Painting is a form of communication, and hits on a website, sales, and shows are the only way we can measure who is listening. There is, after all, little point in talking to oneself. But painting is a form of communication with a long window. For all I know, I may be talking to people who aren’t even born yet.

Note: my website is up, at, and, yes, it has a counter.

I’ve been looking forward to this!

My website is online as of today. It’s not a finished piece of work, and has been beset with difficulties, including a hijacked URL, but here it is:
The website has an RSS feed from this blog, so I went back and captured an image of it with this post repeating itself. Call this an inspiration from childhood, from visiting Lucas Samaras’ “Room No.2” (popularly known as the mirrored room) at the Albright-Knox and studying my endless reflections.

One of Lucas Samaras’ reflecting rooms, sans me.
The web designer isn’t totally finished, so she doesn’t want herself tagged, but she’s doing an awesome job!


Workspace or spiritual battleground?
This weekend I spoke with a former student who is now in his fourth semester at Rhode Island School of Design. Inevitably, we discussed criticism. He made a point I’ve heard from other students: all art school criticism is fundamentally self-referential. What matters isn’t the technique, intellectual rigor or theory brought into the process, but how the work relates back to the artist.
This circular thinking came back to me forcefully this morning. For the past few weeks, our pastor (Tony Martorana at Joy Community Church) has been talking about spiritual rejuvenation. I was struck by how much modern art needs that. Truly, a valueless, concept-free, rudderless visual art world is nothing more than those dry bones Ezekiel so powerfully and movingly described.
But that’s still abstract; I wrote last week that I don’t see myself having the moral intelligence to paint the cardinal virtues. Pastor Tony used an agrarian metaphor to describe spiritual rejuvenation, to which I can easily relate. And I don’t mean to denigrate the spiritual significance of his instruction, but I can see in it a path to better work as an artist.

Rocks are annoying except in viniculture, where they end up being an important part of good wine. (But there’s such a thing as torturing a metaphor.)

The following are his bullet points:
1.       Remove the rocks. In the northeast, our fields are planted on former forests, where acidic soil caused rocks to rise to the surface. So our fields are surrounded by dry stone walls made of rocks painstakingly removed by our ancestors.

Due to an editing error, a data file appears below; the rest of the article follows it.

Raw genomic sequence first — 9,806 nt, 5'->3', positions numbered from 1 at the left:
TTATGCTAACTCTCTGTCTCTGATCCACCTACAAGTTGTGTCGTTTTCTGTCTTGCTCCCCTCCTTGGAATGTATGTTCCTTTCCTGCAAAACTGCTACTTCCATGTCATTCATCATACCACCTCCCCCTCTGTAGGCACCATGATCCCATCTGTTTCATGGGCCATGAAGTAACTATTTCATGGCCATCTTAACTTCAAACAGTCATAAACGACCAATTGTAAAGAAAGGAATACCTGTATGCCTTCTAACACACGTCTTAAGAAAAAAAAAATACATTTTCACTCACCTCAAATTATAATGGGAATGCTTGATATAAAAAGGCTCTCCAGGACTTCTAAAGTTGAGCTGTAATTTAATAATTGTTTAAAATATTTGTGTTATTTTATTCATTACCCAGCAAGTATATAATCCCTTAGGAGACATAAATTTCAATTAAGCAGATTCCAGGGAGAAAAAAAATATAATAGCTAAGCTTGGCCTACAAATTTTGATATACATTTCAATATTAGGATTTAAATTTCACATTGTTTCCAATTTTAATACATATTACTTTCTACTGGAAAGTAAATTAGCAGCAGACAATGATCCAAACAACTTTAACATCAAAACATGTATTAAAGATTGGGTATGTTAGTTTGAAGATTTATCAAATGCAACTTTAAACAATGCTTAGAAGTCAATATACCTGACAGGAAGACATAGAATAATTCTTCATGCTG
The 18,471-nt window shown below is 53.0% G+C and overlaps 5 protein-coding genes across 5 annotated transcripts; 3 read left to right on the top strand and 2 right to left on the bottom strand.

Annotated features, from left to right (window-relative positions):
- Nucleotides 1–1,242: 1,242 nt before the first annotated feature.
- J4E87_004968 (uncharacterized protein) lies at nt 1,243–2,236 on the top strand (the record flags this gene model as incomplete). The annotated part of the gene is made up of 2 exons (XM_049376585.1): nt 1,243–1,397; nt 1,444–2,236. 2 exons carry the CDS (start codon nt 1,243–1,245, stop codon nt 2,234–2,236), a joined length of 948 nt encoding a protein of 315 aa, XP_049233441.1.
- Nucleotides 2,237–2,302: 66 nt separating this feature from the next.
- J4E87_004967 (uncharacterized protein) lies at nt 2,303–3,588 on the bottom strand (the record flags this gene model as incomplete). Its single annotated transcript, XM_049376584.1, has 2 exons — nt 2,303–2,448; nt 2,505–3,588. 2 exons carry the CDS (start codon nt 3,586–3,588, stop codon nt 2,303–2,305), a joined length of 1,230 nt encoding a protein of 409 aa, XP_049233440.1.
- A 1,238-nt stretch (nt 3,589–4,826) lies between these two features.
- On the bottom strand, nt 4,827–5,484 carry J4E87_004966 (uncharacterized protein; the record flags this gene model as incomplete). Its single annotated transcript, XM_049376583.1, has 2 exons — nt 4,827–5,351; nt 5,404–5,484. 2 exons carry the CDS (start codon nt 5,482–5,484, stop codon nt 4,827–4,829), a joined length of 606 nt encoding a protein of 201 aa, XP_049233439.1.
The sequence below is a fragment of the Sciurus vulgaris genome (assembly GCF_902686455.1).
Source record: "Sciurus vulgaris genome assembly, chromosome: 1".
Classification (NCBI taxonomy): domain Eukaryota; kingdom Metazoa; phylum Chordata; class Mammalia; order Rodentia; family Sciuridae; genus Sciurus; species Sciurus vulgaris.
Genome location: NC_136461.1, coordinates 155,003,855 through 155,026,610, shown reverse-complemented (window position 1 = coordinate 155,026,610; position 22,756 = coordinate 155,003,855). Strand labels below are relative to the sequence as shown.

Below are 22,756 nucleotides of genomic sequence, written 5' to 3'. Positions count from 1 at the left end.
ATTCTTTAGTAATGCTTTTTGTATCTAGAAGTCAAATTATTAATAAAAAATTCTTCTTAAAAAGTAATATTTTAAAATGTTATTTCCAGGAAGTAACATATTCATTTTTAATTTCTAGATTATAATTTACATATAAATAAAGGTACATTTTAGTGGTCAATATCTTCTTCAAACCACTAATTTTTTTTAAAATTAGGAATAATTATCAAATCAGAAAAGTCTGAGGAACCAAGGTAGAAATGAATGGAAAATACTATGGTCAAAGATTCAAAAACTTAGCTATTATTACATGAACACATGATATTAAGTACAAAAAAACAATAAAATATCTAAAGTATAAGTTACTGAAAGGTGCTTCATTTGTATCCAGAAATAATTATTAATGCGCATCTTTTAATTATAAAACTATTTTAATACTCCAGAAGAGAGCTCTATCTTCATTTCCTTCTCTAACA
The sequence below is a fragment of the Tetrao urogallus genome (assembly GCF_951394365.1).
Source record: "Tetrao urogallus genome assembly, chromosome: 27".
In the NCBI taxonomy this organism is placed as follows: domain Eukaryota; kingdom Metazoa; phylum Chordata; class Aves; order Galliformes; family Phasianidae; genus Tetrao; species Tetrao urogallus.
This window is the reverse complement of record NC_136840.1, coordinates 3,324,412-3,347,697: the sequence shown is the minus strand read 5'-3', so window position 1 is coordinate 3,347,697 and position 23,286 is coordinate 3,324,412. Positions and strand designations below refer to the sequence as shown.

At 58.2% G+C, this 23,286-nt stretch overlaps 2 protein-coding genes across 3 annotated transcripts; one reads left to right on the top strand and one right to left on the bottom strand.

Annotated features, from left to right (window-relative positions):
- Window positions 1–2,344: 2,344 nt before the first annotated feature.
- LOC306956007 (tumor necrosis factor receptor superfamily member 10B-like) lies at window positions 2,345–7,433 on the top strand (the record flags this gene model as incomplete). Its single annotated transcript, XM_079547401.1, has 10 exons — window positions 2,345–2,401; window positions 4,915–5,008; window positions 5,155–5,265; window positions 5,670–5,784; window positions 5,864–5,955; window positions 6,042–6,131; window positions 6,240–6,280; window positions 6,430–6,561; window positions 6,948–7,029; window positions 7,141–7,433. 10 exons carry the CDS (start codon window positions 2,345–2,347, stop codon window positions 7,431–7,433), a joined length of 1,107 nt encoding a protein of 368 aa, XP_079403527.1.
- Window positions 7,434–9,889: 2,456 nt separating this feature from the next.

Rocks make soil hard to till and block moisture and root growth. They are not living things; they never were living things. We all have metaphorical rocks in the landscape of our painting technique. These are the internal voices that say things like, “I can’t,” “I’m a second-rate talent,” “I don’t have an MBA,” as well as the bad work habits and distractions that come from a life of working alone.

2.       Remove the stumps. These are things which once lived and which might have produced good fruit, but do so no longer. In my life, these are primarily the lessons of the dead, which were perhaps well-meant and instructive when I was fifteen but which tend to hobble me today. (That isn’t meant to denigrate the importance of those people, for in the not-too-distant future I may be a stump to that kid now at RISD.)

Then there’s pruning.
3.       Remove the weeds. In early spring, everything is covered with a green loveliness, and it’s frankly hard to tell the useful plants from the bad. Then overnight your garden is overrun with bindweed and dandelions are blowing across the lawn. I often have a hard time distinguishing between good and bad ideas, because often the bad ones are frankly more seductive. In the garden, I use my intellect and experience to determine which plants are weeds, and I pull them before they set roots. I ought to be able to do the same with my bad ideas.
4.       Plant a sufficient harvest. There are many factors which limit the harvest, but it can never be greater than that ordained by what we’ve planted. If you never work, you can’t expect to create very much of a body of work, can you? If you work sporadically, or half-heartedly, what do you expect to pull out at the harvest time? If you plant weeds, can you expect to harvest fruit?
5.       Then wait. You’re not going to harvest a crop overnight. In fact, in the world of art it is very possible that we may not live to see our harvest at all. But that doesn’t mean the harvest won’t be there.

(All the bullet points are Pastor Tony Martorana’s and were given by him as points of spiritual growth. This specific exposition and application to painting is my responsibility and I don’t mean to misquote him or twist his initial message.)